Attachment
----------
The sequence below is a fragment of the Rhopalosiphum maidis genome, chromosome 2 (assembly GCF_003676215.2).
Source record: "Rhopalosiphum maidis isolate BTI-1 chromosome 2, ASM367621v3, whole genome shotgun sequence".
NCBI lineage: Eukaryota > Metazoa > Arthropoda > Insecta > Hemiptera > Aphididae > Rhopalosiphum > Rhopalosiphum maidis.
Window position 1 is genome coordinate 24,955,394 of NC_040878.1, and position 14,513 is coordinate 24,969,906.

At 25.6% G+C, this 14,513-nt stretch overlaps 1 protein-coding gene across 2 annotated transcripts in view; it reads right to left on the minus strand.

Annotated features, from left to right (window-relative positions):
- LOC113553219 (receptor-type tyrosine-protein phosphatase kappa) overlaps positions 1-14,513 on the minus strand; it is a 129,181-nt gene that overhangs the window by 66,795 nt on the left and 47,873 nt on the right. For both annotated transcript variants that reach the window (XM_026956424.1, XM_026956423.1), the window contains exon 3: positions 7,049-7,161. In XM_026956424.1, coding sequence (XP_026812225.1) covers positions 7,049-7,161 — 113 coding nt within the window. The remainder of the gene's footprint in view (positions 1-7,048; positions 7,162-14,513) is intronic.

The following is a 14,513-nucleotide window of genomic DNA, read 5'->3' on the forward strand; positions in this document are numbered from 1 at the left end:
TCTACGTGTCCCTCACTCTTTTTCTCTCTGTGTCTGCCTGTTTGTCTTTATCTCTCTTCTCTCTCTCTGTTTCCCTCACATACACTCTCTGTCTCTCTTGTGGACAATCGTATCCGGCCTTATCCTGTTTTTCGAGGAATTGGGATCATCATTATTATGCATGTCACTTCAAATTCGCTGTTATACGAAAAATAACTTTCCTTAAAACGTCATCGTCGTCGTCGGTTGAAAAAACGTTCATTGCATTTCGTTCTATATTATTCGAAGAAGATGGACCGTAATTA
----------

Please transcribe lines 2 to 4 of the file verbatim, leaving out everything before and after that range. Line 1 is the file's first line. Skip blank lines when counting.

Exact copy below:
Source record: "Rhopalosiphum maidis isolate BTI-1 chromosome 2, ASM367621v3, whole genome shotgun sequence".
NCBI lineage: Eukaryota > Metazoa > Arthropoda > Insecta > Hemiptera > Aphididae > Rhopalosiphum > Rhopalosiphum maidis.
Window position 1 is genome coordinate 24,955,394 of NC_040878.1, and position 14,513 is coordinate 24,969,906.